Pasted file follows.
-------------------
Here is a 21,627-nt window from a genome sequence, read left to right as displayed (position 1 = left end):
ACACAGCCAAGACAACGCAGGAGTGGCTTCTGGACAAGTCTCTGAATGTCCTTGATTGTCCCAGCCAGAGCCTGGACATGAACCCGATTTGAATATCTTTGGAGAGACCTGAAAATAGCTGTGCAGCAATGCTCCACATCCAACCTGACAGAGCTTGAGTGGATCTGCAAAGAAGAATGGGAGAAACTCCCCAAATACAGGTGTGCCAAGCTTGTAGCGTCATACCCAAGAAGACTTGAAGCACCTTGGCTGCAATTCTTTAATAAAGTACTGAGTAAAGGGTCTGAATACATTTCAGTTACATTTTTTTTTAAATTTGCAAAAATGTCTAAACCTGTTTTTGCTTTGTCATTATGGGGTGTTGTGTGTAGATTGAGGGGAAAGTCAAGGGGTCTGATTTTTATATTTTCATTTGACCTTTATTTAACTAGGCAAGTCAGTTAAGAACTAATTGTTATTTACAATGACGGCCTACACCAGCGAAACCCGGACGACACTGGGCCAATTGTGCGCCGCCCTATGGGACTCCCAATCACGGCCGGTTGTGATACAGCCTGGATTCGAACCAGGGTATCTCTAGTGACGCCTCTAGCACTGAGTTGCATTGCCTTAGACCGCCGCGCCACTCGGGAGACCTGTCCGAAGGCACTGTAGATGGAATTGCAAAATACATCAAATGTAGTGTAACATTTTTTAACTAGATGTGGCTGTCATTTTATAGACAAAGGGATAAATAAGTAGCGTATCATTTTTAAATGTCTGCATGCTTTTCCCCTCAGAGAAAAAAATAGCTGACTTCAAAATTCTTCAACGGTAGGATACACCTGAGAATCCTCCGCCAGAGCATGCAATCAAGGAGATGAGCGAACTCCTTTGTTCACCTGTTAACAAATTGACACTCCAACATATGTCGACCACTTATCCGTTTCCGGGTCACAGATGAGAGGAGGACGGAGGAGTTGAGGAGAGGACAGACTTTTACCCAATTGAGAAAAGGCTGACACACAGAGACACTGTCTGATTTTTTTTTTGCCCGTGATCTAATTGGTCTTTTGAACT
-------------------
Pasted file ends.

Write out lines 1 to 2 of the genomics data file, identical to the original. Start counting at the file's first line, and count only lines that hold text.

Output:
Here is a 21,627-nt window from a genome sequence, read left to right as displayed (position 1 = left end):
ACACAGCCAAGACAACGCAGGAGTGGCTTCTGGACAAGTCTCTGAATGTCCTTGATTGTCCCAGCCAGAGCCTGGACATGAACCCGATTTGAATATCTTTGGAGAGACCTGAAAATAGCTGTGCAGCAATGCTCCACATCCAACCTGACAGAGCTTGAGTGGATCTGCAAAGAAGAATGGGAGAAACTCCCCAAATACAGGTGTGCCAAGCTTGTAGCGTCATACCCAAGAAGACTTGAAGCACCTTGGCTGCAATTCTTTAATAAAGTACTGAGTAAAGGGTCTGAATACATTTCAGTTACATTTTTTTTTAAATTTGCAAAAATGTCTAAACCTGTTTTTGCTTTGTCATTATGGGGTGTTGTGTGTAGATTGAGGGGAAAGTCAAGGGGTCTGATTTTTATATTTTCATTTGACCTTTATTTAACTAGGCAAGTCAGTTAAGAACTAATTGTTATTTACAATGACGGCCTACACCAGCGAAACCCGGACGACACTGGGCCAATTGTGCGCCGCCCTATGGGACTCCCAATCACGGCCGGTTGTGATACAGCCTGGATTCGAACCAGGGTATCTCTAGTGACGCCTCTAGCACTGAGTTGCATTGCCTTAGACCGCCGCGCCACTCGGGAGACCTGTCCGAAGGCACTGTAGATGGAATTGCAAAATACATCAAATGTAGTGTAACATTTTTTAACTAGATGTGGCTGTCATTTTATAGACAAAGGGATAAATAAGTAGCGTATCATTTTTAAATGTCTGCATGCTTTTCCCCTCAGAGAAAAAAATAGCTGACTTCAAAATTCTTCAACGGTAGGATACACCTGAGAATCCTCCGCCAGAGCATGCAATCAAGGAGATGAGCGAACTCCTTTGTTCACCTGTTAACAAATTGACACTCCAACATATGTCGACCACTTATCCGTTTCCGGGTCACAGATGAGAGGAGGACGGAGGAGTTGAGGAGAGGACAGACTTTTACCCAATTGAGAAAAGGCTGACACACAGAGACACTGTCTGATTTTTTTTTTGCCCGTGATCTAATTGGTCTTTTGAACT